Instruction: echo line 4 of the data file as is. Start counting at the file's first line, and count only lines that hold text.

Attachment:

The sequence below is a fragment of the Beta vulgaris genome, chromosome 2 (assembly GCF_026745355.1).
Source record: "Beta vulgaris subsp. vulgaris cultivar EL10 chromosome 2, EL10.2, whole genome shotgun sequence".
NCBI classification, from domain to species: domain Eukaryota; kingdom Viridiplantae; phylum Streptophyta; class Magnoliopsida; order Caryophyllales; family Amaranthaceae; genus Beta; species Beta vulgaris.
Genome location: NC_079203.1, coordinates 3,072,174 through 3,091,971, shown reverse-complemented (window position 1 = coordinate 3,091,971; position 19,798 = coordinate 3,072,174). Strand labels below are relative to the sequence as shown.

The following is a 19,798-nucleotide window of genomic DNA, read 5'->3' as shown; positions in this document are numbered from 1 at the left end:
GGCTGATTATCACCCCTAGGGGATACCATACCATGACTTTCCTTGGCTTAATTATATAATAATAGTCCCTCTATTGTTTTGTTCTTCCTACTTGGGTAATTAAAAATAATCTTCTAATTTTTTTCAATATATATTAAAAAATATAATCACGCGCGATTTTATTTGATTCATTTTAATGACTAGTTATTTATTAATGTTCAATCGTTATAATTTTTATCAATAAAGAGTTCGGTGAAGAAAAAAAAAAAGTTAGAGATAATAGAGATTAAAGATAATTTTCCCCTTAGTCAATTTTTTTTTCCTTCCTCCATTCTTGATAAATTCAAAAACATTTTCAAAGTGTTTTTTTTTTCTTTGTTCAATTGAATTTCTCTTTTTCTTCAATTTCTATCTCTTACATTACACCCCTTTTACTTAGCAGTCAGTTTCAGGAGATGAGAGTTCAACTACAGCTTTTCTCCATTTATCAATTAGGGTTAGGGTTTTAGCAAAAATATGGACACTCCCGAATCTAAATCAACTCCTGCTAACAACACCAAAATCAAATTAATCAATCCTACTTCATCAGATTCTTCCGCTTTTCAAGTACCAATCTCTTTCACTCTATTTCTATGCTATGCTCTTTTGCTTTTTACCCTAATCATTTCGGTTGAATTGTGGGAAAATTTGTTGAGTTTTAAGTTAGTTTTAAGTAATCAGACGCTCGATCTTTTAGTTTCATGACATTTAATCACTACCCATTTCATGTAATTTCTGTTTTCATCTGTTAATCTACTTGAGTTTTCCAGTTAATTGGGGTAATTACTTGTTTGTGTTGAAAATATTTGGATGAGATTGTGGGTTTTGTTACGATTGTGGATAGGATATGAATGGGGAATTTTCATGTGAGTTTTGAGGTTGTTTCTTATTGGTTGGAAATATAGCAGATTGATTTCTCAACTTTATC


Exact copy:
Genome location: NC_079203.1, coordinates 3,072,174 through 3,091,971, shown reverse-complemented (window position 1 = coordinate 3,091,971; position 19,798 = coordinate 3,072,174). Strand labels below are relative to the sequence as shown.